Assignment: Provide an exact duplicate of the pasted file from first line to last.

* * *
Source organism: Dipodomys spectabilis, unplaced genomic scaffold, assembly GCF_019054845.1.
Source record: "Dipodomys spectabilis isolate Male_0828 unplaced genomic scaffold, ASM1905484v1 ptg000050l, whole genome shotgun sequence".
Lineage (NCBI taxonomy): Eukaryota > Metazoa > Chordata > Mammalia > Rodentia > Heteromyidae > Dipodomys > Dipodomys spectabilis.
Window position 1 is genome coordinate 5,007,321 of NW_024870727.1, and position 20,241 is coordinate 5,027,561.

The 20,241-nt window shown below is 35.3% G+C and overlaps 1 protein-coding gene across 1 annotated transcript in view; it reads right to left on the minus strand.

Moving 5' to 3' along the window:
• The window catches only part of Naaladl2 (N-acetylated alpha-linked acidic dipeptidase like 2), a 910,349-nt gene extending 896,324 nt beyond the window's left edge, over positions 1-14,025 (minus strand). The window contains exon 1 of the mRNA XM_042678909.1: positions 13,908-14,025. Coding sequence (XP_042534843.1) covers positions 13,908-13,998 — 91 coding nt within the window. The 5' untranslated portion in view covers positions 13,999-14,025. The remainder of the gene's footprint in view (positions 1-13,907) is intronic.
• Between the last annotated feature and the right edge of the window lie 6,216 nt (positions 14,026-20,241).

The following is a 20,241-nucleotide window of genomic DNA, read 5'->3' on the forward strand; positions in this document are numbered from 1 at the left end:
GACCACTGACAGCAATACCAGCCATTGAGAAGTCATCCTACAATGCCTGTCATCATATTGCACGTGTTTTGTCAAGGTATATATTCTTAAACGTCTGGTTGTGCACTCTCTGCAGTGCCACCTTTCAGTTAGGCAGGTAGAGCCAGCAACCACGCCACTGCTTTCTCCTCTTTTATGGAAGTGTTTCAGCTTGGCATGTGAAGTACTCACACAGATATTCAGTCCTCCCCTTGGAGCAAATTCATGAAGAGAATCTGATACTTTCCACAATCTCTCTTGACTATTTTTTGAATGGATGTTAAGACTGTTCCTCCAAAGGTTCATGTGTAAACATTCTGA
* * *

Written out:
Source organism: Dipodomys spectabilis, unplaced genomic scaffold, assembly GCF_019054845.1.
Source record: "Dipodomys spectabilis isolate Male_0828 unplaced genomic scaffold, ASM1905484v1 ptg000050l, whole genome shotgun sequence".
Lineage (NCBI taxonomy): Eukaryota > Metazoa > Chordata > Mammalia > Rodentia > Heteromyidae > Dipodomys > Dipodomys spectabilis.
Window position 1 is genome coordinate 5,007,321 of NW_024870727.1, and position 20,241 is coordinate 5,027,561.

The 20,241-nt window shown below is 35.3% G+C and overlaps 1 protein-coding gene across 1 annotated transcript in view; it reads right to left on the minus strand.

Moving 5' to 3' along the window:
• The window catches only part of Naaladl2 (N-acetylated alpha-linked acidic dipeptidase like 2), a 910,349-nt gene extending 896,324 nt beyond the window's left edge, over positions 1-14,025 (minus strand). The window contains exon 1 of the mRNA XM_042678909.1: positions 13,908-14,025. Coding sequence (XP_042534843.1) covers positions 13,908-13,998 — 91 coding nt within the window. The 5' untranslated portion in view covers positions 13,999-14,025. The remainder of the gene's footprint in view (positions 1-13,907) is intronic.
• Between the last annotated feature and the right edge of the window lie 6,216 nt (positions 14,026-20,241).

The following is a 20,241-nucleotide window of genomic DNA, read 5'->3' on the forward strand; positions in this document are numbered from 1 at the left end:
GACCACTGACAGCAATACCAGCCATTGAGAAGTCATCCTACAATGCCTGTCATCATATTGCACGTGTTTTGTCAAGGTATATATTCTTAAACGTCTGGTTGTGCACTCTCTGCAGTGCCACCTTTCAGTTAGGCAGGTAGAGCCAGCAACCACGCCACTGCTTTCTCCTCTTTTATGGAAGTGTTTCAGCTTGGCATGTGAAGTACTCACACAGATATTCAGTCCTCCCCTTGGAGCAAATTCATGAAGAGAATCTGATACTTTCCACAATCTCTCTTGACTATTTTTTGAATGGATGTTAAGACTGTTCCTCCAAAGGTTCATGTGTAAACATTCTGA